If you hated COVID-19, just wait for climate change to heat up – .

If you hated COVID-19, just wait for climate change to heat up – .

Hello. I’m Paul Thornton, and it is Saturday June 26, 2021. Today’s high forecast is around 110 degrees – in Portland. Back to the week in Opinion.
The extreme weekend heat in the Pacific Northwest – an area once hailed on the Times editorial page as perhaps this country’s only fear of climate change – is the day’s burning example of anomalies dangerous weather that global warming will inflict more and more on areas absolutely unprepared for them (do you know anyone in Seattle with air conditioning?). As you read this, people who have built their way of life on year-round balmy temperatures and heavy rainfall are at risk of dying from the heat that would force even the Angelenos to hide under the nearest ficus trees. .

It’s extreme weather conditions like the record heat in Washington state and Oregon that draw our attention to climate change, but usually only until things get “back to normal.” What they tend not to do is trigger the hard, long-term work required to change policies and empower bureaucracies to strengthen infrastructure and prepare entire populations for more frequent natural disasters. Fortunately, in California we already have such an agency in place that could prepare coastal areas for sea level rise. The problem is, Governor Gavin Newsom is not doing his part.

This week, the Times editorial board criticized Newsom for adding just $ 1.6 million to the budget of the California Coastal Commission, the state agency responsible for protecting the coast. Newsom has called sea-level rise an environmental priority, the editorial board notes, but its proposed increased funding does not go far enough to bolster the staff of an agency that has been underfunded since the 1980s. The Coastal Commission faces questions of life and death in the era of rising sea levels, including whether to ban development in low lying areas that may soon be inundated and relocate existing structures to it. inland. The commission’s work has grown and become more complex over the years, which is why Newsom is expected to accept the legislature’s $ 30 million budget increase over five years, the editorial board said.

And while we have your focus on climate change, I think it’s so important to point out that for all the disasters we’ve suffered over the past year – a pandemic and an insurgency, to name a few a few – none come close to the threat posed by global warming, a point made by our Editorial Board months ago. So I think it’s safe to say that you’ll read more about the floods, droughts, extreme heat, and economic hardship made more intense and frequent by climate change long after the COVID-19 pandemic has ended.

What kind of town hall do you run, Mayor Garcetti? The mayor of LA cultivates the nice-boy image of a diplomat who rises above the political fray, the editorial board says. The problem is that Eric Garcetti has fostered a toxic work environment at odds with the image he projects in public, judging by the rude comments made in a closed Facebook group by his main collaborator Ana Guerrero about employees. of the city and even of the beloved work icon Dolores Huerta. Now that those comments have been made public, the editorial board is concerned that Garcetti’s productivity as a lame mayor may be hampered. Los Angeles Times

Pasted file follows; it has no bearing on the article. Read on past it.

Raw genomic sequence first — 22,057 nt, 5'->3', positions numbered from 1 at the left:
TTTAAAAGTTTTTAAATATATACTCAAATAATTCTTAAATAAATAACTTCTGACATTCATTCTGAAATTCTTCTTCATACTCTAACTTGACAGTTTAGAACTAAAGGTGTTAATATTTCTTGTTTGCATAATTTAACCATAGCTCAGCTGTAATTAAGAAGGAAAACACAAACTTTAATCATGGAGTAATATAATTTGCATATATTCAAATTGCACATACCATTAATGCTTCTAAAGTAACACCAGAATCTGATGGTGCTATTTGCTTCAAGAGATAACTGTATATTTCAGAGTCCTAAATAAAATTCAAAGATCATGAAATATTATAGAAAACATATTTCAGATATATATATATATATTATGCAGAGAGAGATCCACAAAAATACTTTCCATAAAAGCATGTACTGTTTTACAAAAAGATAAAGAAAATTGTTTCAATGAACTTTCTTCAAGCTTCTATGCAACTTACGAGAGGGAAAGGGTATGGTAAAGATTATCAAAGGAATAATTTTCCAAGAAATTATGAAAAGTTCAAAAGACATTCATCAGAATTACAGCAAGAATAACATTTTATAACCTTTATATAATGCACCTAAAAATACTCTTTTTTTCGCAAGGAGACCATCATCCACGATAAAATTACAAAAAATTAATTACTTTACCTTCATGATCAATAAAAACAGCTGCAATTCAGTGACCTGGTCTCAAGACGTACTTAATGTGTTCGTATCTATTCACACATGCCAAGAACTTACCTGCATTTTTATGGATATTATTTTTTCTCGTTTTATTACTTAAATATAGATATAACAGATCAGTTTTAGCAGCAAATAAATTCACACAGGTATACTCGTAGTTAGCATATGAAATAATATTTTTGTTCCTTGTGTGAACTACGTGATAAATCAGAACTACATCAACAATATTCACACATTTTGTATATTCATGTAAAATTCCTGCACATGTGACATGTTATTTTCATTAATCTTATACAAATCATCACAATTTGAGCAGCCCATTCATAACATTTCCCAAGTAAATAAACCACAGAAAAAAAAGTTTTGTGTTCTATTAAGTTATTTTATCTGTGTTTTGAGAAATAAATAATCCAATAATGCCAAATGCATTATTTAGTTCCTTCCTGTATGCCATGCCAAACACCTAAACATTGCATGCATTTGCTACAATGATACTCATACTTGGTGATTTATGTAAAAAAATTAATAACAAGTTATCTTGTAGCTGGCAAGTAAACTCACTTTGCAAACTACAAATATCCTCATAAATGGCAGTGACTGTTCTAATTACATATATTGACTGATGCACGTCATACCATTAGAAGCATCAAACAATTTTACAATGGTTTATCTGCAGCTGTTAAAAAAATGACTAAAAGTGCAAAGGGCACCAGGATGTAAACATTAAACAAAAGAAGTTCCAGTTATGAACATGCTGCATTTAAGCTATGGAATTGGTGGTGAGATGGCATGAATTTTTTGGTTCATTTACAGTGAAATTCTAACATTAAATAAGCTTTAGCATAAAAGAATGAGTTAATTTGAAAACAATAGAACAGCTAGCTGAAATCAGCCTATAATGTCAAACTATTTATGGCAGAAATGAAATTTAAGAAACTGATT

Euh, Hunter Biden. The president’s son briefly locked himself in Venice – not far from the home of opinion columnist Robin Abcarian – to channel his past of drug addiction and self-destruction into his work. None of this is particularly noteworthy, says Abcarian, as Venice Beach sees artists of all kinds come to the neighborhood for inspiration and privacy. What raises eyebrows is the $ 75,000 to $ 500,000 the budding painter is looking for some of his works, proving once again that Hunter Biden is still negotiating his last name. Los Angeles Times

Senate Republicans won’t even consider voting rights, so the obstruction must go. Joe Manchin, the powerful Democratic Senator from West Virginia, crafted a voting rights compromise that incorporates many elements of the For the People Act while including provisions, such as the identification of voters, who could have obtained the support of some Republicans. But thanks to undemocratic obstruction, which gives the minority party effective veto power in the Senate, Republicans would not even have proposed amendments or allowed Manchin’s compromise to be debated. Perhaps this will allow Manchin to recognize how important it is that obstructionism be abolished, the editorial board says. Los Angeles Times

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A year ago, American businesses made a commitment to change to support Black Lives Matter. How did they do it? Interestingly, companies with a disproportionate number of black employees were more likely than others to make public statements in support of the Black Lives Matter movement after the death of George Floyd. Ralinda Harvey Smith says the difference between what a company says in public and who it hires privately speaks volumes, and shows why we need public disclosure of hiring and retention data. Los Angeles Times

Don’t measure the justice for George Floyd by the length of Derek Chauvin’s sentence. The Times editorial board wonders what might be considered an appropriate sentence for the policeman who murdered George Floyd: “Chauvin is no longer a policeman and will never again be able to arrest a suspect.” with deadly force under the guise of authority. Do we really need to keep him locked up until he’s 75? 85? Is it fair to use the rest of his life as a warning to other officers? Nor can we just free Chauvin, even though he poses no danger to the rest of us, and no inspiration to the other officers. Los Angeles Times


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